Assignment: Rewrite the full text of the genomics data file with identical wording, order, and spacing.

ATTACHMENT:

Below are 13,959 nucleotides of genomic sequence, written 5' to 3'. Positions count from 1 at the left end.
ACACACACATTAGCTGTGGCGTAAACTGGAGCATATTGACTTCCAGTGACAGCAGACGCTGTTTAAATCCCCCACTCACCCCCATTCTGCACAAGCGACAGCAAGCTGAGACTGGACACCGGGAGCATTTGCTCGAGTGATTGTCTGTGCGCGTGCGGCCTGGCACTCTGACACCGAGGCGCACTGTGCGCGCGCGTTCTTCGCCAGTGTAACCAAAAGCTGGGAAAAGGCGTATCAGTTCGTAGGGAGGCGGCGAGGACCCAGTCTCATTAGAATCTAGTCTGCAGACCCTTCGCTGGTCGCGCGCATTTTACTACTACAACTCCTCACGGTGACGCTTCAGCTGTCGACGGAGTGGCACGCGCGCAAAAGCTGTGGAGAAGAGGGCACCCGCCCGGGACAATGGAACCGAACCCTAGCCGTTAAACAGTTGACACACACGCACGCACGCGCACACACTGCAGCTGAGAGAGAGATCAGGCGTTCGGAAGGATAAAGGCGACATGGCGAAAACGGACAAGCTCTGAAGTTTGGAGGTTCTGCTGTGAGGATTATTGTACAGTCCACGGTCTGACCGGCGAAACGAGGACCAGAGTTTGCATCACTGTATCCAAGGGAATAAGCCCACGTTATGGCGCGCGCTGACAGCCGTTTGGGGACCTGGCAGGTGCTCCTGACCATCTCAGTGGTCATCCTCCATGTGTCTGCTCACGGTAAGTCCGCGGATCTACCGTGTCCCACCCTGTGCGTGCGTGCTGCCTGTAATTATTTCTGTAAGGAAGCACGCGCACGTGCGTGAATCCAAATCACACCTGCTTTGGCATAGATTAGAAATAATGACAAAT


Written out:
Below are 13,959 nucleotides of genomic sequence, written 5' to 3'. Positions count from 1 at the left end.
ACACACACATTAGCTGTGGCGTAAACTGGAGCATATTGACTTCCAGTGACAGCAGACGCTGTTTAAATCCCCCACTCACCCCCATTCTGCACAAGCGACAGCAAGCTGAGACTGGACACCGGGAGCATTTGCTCGAGTGATTGTCTGTGCGCGTGCGGCCTGGCACTCTGACACCGAGGCGCACTGTGCGCGCGCGTTCTTCGCCAGTGTAACCAAAAGCTGGGAAAAGGCGTATCAGTTCGTAGGGAGGCGGCGAGGACCCAGTCTCATTAGAATCTAGTCTGCAGACCCTTCGCTGGTCGCGCGCATTTTACTACTACAACTCCTCACGGTGACGCTTCAGCTGTCGACGGAGTGGCACGCGCGCAAAAGCTGTGGAGAAGAGGGCACCCGCCCGGGACAATGGAACCGAACCCTAGCCGTTAAACAGTTGACACACACGCACGCACGCGCACACACTGCAGCTGAGAGAGAGATCAGGCGTTCGGAAGGATAAAGGCGACATGGCGAAAACGGACAAGCTCTGAAGTTTGGAGGTTCTGCTGTGAGGATTATTGTACAGTCCACGGTCTGACCGGCGAAACGAGGACCAGAGTTTGCATCACTGTATCCAAGGGAATAAGCCCACGTTATGGCGCGCGCTGACAGCCGTTTGGGGACCTGGCAGGTGCTCCTGACCATCTCAGTGGTCATCCTCCATGTGTCTGCTCACGGTAAGTCCGCGGATCTACCGTGTCCCACCCTGTGCGTGCGTGCTGCCTGTAATTATTTCTGTAAGGAAGCACGCGCACGTGCGTGAATCCAAATCACACCTGCTTTGGCATAGATTAGAAATAATGACAAAT